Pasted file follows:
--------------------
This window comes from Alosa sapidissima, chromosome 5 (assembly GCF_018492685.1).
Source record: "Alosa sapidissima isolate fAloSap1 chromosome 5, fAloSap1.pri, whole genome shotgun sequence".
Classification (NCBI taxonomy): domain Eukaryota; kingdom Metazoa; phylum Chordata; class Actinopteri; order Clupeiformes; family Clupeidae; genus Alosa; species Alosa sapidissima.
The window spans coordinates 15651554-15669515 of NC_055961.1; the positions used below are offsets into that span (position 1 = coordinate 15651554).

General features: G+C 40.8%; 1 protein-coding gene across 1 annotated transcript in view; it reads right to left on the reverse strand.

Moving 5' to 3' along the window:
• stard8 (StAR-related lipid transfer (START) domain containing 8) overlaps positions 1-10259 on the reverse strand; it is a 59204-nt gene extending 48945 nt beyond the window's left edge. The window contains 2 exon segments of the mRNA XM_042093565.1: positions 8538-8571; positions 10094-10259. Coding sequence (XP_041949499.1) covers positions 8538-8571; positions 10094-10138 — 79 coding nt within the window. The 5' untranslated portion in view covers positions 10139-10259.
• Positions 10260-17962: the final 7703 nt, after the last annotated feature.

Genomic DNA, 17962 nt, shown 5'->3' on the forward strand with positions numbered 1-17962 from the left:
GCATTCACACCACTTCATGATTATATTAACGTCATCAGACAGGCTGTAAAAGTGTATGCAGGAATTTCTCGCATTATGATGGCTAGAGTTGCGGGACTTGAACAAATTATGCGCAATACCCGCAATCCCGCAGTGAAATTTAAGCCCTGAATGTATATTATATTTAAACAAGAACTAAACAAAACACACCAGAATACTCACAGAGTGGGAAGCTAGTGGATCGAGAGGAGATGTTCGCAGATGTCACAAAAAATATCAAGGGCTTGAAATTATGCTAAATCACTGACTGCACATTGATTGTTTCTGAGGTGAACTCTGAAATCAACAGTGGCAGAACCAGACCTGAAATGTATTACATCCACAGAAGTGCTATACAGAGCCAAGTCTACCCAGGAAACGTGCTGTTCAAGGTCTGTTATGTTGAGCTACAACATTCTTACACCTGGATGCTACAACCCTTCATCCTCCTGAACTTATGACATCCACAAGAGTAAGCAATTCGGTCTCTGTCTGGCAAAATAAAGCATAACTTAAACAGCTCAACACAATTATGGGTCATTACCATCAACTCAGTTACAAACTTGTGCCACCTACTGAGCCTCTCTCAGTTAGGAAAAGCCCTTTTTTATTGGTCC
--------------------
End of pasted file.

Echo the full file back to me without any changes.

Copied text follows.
This window comes from Alosa sapidissima, chromosome 5 (assembly GCF_018492685.1).
Source record: "Alosa sapidissima isolate fAloSap1 chromosome 5, fAloSap1.pri, whole genome shotgun sequence".
Classification (NCBI taxonomy): domain Eukaryota; kingdom Metazoa; phylum Chordata; class Actinopteri; order Clupeiformes; family Clupeidae; genus Alosa; species Alosa sapidissima.
The window spans coordinates 15651554-15669515 of NC_055961.1; the positions used below are offsets into that span (position 1 = coordinate 15651554).

General features: G+C 40.8%; 1 protein-coding gene across 1 annotated transcript in view; it reads right to left on the reverse strand.

Moving 5' to 3' along the window:
• stard8 (StAR-related lipid transfer (START) domain containing 8) overlaps positions 1-10259 on the reverse strand; it is a 59204-nt gene extending 48945 nt beyond the window's left edge. The window contains 2 exon segments of the mRNA XM_042093565.1: positions 8538-8571; positions 10094-10259. Coding sequence (XP_041949499.1) covers positions 8538-8571; positions 10094-10138 — 79 coding nt within the window. The 5' untranslated portion in view covers positions 10139-10259.
• Positions 10260-17962: the final 7703 nt, after the last annotated feature.

Genomic DNA, 17962 nt, shown 5'->3' on the forward strand with positions numbered 1-17962 from the left:
GCATTCACACCACTTCATGATTATATTAACGTCATCAGACAGGCTGTAAAAGTGTATGCAGGAATTTCTCGCATTATGATGGCTAGAGTTGCGGGACTTGAACAAATTATGCGCAATACCCGCAATCCCGCAGTGAAATTTAAGCCCTGAATGTATATTATATTTAAACAAGAACTAAACAAAACACACCAGAATACTCACAGAGTGGGAAGCTAGTGGATCGAGAGGAGATGTTCGCAGATGTCACAAAAAATATCAAGGGCTTGAAATTATGCTAAATCACTGACTGCACATTGATTGTTTCTGAGGTGAACTCTGAAATCAACAGTGGCAGAACCAGACCTGAAATGTATTACATCCACAGAAGTGCTATACAGAGCCAAGTCTACCCAGGAAACGTGCTGTTCAAGGTCTGTTATGTTGAGCTACAACATTCTTACACCTGGATGCTACAACCCTTCATCCTCCTGAACTTATGACATCCACAAGAGTAAGCAATTCGGTCTCTGTCTGGCAAAATAAAGCATAACTTAAACAGCTCAACACAATTATGGGTCATTACCATCAACTCAGTTACAAACTTGTGCCACCTACTGAGCCTCTCTCAGTTAGGAAAAGCCCTTTTTTATTGGTCC